Travelling in 2019? Here’s why you might want to fly (and flâneur) solo
We’ve all done things on holiday that we never really wanted to do. Like spending entire afternoons following guides to places we pretended to love for the sake of someone we actually love for real. Riding thrill rides we weren’t ready for because our friends said it would be “fun.” Or posing, begrudgingly, next to monuments we know nothing about for the sake of our travel companion’s insatiable desire to document every moment between the hotel check in and the flight back home.
Because heaven forbid you both forget that you’re on holiday.
To travel in good company is a magical thing, but there’s nothing quite like the freedom of traveling on your own terms. Which is most likely why the independent adventurer has become the latest and greatest contemporary travel archetype.
Compromising on a tour itinerary from time to time is a part of life, but so too should be self love. And nothing indulges your own inner desires quite like solo travel does.
“Man cannot discover new oceans unless he has the courage to lose sight of the shore,” French author André Gide once said. Which is far easier to do when you don’t have someone in the water with you pointing back to the mainland.
Solo travel may at first seem like a daunting feat, especially if you’re particularly bad at (accurately) reading maps, or you find it hard to grasp even the basic phrases of foreign languages—yes please, no thank you and help me I am lost.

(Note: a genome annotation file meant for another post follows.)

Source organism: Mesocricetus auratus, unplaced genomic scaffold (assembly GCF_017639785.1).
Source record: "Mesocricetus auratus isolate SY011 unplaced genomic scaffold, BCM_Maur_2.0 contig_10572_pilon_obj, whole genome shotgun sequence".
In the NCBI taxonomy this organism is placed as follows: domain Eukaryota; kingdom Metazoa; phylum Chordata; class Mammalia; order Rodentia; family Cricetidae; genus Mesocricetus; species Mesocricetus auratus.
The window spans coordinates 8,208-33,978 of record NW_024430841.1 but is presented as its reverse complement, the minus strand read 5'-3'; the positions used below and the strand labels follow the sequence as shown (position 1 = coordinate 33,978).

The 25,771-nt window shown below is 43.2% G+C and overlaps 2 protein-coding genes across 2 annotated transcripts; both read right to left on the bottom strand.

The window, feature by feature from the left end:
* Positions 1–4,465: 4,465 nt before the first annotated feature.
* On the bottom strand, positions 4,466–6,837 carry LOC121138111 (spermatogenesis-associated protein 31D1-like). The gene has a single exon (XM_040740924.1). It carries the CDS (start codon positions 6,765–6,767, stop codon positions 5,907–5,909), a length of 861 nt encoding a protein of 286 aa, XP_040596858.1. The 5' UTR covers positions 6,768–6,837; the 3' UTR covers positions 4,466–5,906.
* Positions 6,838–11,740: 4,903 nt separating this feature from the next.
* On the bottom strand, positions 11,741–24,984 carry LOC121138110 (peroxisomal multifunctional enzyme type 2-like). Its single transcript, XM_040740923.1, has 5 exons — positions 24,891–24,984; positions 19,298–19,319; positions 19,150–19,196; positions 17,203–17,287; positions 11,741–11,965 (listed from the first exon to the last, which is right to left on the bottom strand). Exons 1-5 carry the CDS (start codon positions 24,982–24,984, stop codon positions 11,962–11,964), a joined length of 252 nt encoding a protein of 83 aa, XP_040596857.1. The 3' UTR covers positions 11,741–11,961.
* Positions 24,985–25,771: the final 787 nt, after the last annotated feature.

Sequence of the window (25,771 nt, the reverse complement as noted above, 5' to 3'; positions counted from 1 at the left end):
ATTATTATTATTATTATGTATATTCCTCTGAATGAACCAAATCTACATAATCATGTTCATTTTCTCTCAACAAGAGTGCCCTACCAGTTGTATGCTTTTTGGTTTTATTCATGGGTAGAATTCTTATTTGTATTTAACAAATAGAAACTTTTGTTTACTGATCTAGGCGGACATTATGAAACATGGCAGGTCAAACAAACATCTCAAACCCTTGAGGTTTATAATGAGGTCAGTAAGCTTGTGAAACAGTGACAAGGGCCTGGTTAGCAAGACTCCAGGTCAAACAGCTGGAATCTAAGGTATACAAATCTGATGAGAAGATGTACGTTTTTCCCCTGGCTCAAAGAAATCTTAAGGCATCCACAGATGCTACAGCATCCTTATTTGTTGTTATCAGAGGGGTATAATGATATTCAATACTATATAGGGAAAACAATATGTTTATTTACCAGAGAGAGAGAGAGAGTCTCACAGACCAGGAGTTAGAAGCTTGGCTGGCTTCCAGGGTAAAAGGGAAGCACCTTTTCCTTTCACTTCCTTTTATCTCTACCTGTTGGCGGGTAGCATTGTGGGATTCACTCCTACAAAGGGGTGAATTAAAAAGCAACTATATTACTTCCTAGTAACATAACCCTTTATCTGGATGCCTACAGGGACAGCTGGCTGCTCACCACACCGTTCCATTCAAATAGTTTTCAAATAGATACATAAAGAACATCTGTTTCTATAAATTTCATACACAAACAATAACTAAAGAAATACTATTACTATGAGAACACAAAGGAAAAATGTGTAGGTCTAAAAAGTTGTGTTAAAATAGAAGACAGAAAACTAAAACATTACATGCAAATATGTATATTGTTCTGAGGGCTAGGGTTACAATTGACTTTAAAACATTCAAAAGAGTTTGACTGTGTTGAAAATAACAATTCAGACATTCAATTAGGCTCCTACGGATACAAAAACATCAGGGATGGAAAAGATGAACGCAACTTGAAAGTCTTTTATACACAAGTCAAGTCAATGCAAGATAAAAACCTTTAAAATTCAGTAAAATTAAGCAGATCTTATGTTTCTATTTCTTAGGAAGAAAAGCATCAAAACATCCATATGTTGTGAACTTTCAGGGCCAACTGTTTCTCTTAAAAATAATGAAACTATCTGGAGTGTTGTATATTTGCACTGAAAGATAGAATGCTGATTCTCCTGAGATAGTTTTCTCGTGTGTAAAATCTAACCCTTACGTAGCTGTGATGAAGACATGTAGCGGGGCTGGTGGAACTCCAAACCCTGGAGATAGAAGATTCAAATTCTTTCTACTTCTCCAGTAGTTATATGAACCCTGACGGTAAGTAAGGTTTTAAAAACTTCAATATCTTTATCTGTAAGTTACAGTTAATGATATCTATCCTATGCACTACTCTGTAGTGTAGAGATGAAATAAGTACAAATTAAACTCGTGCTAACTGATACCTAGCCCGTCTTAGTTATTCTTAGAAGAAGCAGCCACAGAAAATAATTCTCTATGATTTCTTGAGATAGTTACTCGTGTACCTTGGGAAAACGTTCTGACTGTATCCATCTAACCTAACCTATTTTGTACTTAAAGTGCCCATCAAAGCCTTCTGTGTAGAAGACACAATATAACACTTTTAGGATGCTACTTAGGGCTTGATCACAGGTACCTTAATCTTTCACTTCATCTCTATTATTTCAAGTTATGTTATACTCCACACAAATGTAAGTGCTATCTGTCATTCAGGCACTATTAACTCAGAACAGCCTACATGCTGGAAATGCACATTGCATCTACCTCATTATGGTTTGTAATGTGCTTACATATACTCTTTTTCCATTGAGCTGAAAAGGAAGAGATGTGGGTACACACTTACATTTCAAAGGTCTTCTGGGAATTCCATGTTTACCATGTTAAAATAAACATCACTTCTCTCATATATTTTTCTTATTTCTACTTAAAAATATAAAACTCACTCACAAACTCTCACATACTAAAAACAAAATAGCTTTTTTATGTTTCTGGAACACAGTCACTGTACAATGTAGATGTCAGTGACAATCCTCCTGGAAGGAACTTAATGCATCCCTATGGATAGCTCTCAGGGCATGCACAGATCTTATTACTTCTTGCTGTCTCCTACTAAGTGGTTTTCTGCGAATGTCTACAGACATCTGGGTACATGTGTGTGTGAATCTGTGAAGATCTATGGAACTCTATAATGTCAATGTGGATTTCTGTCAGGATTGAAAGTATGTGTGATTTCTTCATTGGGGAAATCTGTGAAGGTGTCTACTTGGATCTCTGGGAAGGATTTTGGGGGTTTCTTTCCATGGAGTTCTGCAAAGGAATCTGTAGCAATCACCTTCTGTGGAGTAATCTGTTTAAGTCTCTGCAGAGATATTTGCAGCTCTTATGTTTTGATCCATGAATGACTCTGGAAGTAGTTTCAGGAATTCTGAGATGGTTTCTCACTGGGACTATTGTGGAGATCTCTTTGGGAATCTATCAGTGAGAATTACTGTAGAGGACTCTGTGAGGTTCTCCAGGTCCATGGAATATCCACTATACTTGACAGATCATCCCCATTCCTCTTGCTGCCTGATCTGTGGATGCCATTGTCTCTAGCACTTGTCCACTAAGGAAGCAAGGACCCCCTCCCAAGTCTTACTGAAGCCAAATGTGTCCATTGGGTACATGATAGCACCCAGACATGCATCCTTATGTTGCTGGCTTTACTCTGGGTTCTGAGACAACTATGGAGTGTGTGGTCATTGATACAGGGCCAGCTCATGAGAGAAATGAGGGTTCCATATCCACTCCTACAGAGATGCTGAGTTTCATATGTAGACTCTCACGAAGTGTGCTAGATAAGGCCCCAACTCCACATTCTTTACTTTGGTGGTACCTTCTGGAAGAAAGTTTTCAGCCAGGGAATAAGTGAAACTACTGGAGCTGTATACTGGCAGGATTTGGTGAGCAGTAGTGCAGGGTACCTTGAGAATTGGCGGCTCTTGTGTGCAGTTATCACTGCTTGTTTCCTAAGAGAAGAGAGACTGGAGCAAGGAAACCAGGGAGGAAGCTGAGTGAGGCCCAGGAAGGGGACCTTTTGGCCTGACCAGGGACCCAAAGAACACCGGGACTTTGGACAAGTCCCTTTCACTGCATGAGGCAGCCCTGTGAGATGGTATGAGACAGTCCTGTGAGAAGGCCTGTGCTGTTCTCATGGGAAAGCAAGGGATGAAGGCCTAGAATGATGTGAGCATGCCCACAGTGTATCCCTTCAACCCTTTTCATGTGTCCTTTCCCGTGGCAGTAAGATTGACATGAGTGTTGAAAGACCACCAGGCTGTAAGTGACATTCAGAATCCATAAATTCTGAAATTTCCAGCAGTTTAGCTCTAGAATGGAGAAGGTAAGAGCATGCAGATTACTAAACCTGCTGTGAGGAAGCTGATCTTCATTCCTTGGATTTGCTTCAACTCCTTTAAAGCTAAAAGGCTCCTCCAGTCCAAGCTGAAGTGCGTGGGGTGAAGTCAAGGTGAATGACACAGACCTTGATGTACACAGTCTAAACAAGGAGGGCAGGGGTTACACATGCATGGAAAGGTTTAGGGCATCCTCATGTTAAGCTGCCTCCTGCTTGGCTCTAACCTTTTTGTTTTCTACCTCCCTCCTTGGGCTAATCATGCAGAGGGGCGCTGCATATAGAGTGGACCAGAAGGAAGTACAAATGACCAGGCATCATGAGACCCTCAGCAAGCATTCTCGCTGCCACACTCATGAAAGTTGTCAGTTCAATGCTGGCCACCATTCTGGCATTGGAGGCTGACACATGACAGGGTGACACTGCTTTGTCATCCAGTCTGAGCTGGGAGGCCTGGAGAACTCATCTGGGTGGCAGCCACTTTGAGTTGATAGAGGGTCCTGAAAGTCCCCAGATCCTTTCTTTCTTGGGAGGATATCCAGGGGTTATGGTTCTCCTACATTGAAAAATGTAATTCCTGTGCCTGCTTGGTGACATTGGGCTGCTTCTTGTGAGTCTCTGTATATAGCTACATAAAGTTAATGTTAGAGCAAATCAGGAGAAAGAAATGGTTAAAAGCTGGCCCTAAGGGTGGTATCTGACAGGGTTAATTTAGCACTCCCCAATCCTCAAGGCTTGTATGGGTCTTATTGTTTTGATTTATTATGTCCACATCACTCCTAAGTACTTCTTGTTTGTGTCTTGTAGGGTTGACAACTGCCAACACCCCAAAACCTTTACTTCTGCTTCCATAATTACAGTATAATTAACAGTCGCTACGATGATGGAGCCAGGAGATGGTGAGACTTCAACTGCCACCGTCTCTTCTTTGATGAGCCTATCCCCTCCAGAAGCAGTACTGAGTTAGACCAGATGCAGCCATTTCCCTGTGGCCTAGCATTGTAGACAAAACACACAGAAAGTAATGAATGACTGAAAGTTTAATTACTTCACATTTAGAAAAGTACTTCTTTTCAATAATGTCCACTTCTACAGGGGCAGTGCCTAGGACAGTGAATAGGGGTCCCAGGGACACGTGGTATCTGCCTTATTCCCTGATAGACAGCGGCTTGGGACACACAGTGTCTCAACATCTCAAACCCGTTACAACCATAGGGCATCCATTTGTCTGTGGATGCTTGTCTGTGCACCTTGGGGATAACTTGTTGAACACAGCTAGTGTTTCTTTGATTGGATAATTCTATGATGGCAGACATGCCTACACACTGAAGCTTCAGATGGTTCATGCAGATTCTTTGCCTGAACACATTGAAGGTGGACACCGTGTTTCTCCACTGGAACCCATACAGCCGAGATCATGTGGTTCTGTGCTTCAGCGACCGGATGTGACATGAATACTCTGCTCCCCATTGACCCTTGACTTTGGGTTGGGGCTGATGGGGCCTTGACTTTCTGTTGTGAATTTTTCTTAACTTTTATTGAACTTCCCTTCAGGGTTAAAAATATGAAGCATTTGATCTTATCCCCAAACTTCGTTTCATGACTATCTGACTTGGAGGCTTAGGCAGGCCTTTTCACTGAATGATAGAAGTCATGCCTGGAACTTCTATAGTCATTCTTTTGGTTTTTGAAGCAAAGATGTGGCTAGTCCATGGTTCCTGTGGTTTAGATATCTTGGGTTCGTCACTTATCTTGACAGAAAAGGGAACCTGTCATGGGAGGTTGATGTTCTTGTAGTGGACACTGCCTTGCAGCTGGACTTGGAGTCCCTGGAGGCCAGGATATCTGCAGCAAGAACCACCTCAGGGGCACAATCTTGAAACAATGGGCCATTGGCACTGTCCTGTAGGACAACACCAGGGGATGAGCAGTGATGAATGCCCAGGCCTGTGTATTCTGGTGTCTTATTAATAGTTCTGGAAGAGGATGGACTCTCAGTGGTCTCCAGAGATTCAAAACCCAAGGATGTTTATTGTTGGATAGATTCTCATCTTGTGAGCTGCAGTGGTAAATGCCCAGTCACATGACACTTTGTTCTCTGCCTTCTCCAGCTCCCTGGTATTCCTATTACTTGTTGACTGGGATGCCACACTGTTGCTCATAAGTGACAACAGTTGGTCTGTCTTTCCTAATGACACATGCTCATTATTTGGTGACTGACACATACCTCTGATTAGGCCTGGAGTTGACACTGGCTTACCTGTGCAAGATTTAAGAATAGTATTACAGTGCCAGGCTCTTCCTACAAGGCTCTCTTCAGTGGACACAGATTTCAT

But sometimes it’s the wrong turns that take you to the places you were meant to find, and the silently mimed gestures that allow you to absorb the world around you without the need for words. Mostly though, traveling solo delivers a sense of freedom most of us rarely get to feel, because it’s one of our only opportunities to do everything 100% our way.
One woman who has come to appreciate the beauty of checking in as a party of one is Sonia Pilovska, the Head of Tours at the travel company Luxury Escapes.
Jet setting all around the world five months of the year for work, Pilovska spends a huge amount of time exploring solo, and has come to love the unique feeling of liberation that it brings.
“At first it was a little daunting, and of course I often wish that I could share a particular experience or an amazing room I am staying in with someone else, but for the most part I’ve fallen in love with the sense of freedom that comes with arriving at an airport knowing that I am about to embark on my next adventure and I don’t have to think about anybody else’s wants but mine!”
Not only does Pilovska have personal experience with solo travel, she has also observed the rapid rise in its popularity through her work. Over the past five years Luxury Escapes have seen a huge spike in this particular mode of adventure, especially for females, with 75% of the company’s solo traveller clients opting for the route of booking a prearranged tour.
For those who want to make the most of their experience, this organised style of travel allows you to spend time alone while also meeting new people. As Pilovska has come to appreciate, it also invites you to explore the more bewildering destinations that you wouldn’t ordinarily visit on your own, e.g. an active volcano in Costa Rica.